Normalize your thoughts and emotions. There is no “right” way to grieve, and what you experience during grief varies depending on the specific circumstances of the death, your own life circumstances, and your relation to the deceased, among other factors. Resist judging your emotions as good or bad when you feel them; instead, practice observing their ebb and flow with kindness and compassion for yourself. Remind yourself that you are not alone in how you feel. The strong likelihood is if you’re having a thought or feeling, in all of human history others have had/are having it, too. Podcasts, blogs, and grief support groups are great ways to be reminded of this, which can be really comforting. You are not alone in how you’re thinking and feeling...ever.
Keep on a regular routine of eating/nutrition, hygiene, exercise, hydration, and sleep, even if it doesn’t seem enticing or important in the moment. The following are general guidelines for taking care of yourself, but always check with your doctor and follow medical advice specific to you. Eat 3 square meals a day plus healthy snacks between. Exercise 30 minutes a day in a way that works for you; even long walks can be incredibly helpful if you don’t feel like doing your usual cardio or strength training. Go to bed early and allot yourself the full 8 hours, even if your sleep quality sucks for a while. Doing these things that you know are good for you, even-- especially-- when you don’t feel like it, may be difficult when you’re grieving. But once you’re doing them, I think you’ll be surprised by how much of a difference it makes in how you feel. The more irrational thoughts that are often part of grief-- for example, blaming yourself for a loved one’s death when it really had nothing to do with you-- can get stronger when you’re tired, unkempt, hungry, or dehydrated. You may start to notice this pattern for yourself. For example, you know that when your mind starts to go haywire with irrational or morbid thoughts and it’s 9:00 PM, it may be time for bed.
Use healthy coping skills that give you comfort and joy-- or something approximating the joy you knew before your loss-- and remind you that not all is bad in the world and there are still things to look forward to. What were our general coping mechanisms prior to the loss of a loved one become our amplified go-tos in times of distress, so make sure yours are uplifting or helpful in some way. These might include deep breathing, meditating, positive affirmations (see the end of this article for a list related to grief), yoga, exercise, dancing, gardening, writing poetry/stories, cooking, making art, listening to/making music, journaling, interacting with friends and family, being in nature, and taking care of a pet, among others.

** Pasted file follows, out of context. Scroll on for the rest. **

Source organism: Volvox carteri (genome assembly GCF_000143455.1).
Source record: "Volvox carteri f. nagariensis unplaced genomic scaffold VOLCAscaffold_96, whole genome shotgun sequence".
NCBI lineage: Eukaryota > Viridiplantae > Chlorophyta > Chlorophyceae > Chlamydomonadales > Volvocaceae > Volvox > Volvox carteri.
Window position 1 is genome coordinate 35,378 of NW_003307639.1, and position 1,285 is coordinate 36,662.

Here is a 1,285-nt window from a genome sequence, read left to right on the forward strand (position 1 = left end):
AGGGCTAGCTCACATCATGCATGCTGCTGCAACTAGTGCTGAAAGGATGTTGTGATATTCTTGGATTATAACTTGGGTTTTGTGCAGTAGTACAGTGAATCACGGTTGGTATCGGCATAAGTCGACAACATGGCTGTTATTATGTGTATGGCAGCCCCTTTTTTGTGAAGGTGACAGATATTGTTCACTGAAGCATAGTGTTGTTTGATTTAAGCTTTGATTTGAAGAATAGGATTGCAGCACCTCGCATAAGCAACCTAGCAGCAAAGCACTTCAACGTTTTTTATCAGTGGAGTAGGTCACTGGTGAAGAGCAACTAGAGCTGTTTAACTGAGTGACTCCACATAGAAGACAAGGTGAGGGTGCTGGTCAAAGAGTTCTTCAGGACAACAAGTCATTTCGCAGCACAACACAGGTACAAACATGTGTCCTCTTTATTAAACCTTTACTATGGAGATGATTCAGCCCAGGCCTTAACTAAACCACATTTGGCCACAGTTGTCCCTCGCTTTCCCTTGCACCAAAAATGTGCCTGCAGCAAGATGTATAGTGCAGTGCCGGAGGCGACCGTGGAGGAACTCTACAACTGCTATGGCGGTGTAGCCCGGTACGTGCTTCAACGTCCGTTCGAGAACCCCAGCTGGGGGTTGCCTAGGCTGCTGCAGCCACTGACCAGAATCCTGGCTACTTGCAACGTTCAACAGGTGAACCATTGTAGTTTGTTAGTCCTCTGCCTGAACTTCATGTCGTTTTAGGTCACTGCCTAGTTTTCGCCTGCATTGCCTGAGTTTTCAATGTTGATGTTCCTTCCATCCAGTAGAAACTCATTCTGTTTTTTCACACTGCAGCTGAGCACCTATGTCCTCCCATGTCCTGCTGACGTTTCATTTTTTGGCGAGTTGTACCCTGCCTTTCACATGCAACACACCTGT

Determine your reasons for living and sources of joy, and return to them when you feel lost or purposeless. These might include family, friends, and pets; future plans and goals; healthy, pleasurable coping skills (like taking a long bath or cooking a meal you love); a fulfilling career you’ve been working toward; and more.
During this especially challenging time of the pandemic, while staying at home and physical distancing, many of our usual coping skills have flown out the window and we need to be creative and flexible...two things that are certainly more challenging while grieving. One thing you can do, when you can’t do everything you want to now, is plan fun or uplifting things for the future. Make a “bucket list” of trips you want to take and projects you want to do, and write out a plan for how you’re going to overcome your current challenges. Maybe include trips you and your loved one planned to take and projects you wanted to do together but didn’t get the chance to.
Speak, write, and/or pray to your loved one who has passed. Tell them about your thoughts, emotions, fears, and regrets, and use your intuition to see what messages come to you. Write that down, too, so you can remember if your distressing thoughts return.
Focus on the positive memories you had with the deceased. Every relationship that ever existed, no matter how good it is, has conflict, so try to forgive yourself for having said or done things at one point in time. You were doing the best you could given the information and skills you had at that time. Whenever you have a regret about your loved one that there is nothing you can do to change or improve, practice shifting your thinking to a positive memory with them instead.
Do things to honor your loved one. Some examples include memorializing their life in photo albums, buying a dedication plaque at their favorite place, setting up a scholarship in their name, framing art they made, sharing positive stories about them with others, volunteering to help others, and making craft projects with flowers from their funeral.